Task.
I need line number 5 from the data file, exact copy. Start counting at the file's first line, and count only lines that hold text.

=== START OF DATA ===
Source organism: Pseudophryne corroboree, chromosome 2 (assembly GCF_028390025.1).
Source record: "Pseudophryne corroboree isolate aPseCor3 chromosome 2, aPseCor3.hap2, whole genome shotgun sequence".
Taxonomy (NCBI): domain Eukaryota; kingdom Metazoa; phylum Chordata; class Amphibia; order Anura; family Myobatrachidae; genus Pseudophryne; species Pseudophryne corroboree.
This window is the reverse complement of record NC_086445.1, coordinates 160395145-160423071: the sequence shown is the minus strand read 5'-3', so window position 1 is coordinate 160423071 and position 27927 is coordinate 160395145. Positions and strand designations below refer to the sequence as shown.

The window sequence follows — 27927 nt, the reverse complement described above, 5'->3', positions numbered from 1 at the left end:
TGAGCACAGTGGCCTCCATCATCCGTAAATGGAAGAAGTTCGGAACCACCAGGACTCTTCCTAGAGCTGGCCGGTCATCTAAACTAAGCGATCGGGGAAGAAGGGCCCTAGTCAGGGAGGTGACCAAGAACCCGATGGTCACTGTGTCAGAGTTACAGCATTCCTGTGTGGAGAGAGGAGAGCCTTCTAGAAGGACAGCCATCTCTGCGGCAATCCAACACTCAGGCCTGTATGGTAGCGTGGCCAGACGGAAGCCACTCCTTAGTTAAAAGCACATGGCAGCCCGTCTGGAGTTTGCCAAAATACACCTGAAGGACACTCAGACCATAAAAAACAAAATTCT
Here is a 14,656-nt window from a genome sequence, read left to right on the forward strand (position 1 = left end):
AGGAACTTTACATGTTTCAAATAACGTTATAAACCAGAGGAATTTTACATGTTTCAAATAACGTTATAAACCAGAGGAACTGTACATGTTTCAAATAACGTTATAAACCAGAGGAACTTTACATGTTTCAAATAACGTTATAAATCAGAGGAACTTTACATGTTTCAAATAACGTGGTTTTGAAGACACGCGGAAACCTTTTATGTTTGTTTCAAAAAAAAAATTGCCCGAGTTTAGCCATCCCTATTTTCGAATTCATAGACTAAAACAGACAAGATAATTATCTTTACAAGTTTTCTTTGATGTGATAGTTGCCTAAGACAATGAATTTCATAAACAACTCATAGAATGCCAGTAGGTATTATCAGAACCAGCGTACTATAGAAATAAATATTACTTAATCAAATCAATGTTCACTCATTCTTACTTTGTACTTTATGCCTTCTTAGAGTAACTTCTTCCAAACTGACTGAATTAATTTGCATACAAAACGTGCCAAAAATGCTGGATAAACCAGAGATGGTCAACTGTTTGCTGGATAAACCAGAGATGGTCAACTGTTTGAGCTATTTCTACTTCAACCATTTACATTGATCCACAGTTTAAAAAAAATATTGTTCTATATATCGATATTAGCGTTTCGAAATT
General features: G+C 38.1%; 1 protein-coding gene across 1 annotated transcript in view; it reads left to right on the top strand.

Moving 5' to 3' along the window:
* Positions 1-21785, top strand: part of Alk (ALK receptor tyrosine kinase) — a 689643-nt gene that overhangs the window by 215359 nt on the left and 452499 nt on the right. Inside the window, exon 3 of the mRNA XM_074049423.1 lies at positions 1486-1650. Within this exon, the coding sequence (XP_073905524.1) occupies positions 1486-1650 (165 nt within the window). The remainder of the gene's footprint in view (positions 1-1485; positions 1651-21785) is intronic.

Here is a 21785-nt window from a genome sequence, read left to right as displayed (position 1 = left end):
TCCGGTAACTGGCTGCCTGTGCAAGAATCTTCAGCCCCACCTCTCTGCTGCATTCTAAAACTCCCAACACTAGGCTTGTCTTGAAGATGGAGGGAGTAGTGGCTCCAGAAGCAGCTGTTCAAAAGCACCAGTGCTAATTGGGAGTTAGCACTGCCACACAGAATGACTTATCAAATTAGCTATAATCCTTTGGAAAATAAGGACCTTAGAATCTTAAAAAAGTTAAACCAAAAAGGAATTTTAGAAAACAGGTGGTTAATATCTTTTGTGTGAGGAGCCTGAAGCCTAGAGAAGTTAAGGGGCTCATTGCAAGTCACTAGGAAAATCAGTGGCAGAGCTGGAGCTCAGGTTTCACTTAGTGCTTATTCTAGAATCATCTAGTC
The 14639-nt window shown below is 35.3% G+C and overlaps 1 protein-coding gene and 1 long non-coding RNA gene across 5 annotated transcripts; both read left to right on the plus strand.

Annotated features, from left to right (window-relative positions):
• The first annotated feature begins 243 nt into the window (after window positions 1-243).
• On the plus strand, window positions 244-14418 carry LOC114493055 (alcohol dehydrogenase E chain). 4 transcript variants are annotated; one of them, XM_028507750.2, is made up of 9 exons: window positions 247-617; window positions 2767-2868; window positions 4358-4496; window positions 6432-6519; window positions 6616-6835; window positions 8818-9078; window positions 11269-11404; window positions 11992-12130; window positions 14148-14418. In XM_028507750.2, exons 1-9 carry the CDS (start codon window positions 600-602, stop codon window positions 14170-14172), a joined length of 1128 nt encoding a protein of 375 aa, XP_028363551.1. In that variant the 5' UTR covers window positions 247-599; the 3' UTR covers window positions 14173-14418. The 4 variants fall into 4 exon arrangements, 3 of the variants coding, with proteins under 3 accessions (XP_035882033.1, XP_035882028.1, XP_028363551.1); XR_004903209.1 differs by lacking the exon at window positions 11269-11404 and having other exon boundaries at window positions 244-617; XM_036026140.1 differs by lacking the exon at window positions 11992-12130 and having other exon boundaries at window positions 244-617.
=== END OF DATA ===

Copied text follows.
The window sequence follows — 27927 nt, the reverse complement described above, 5'->3', positions numbered from 1 at the left end: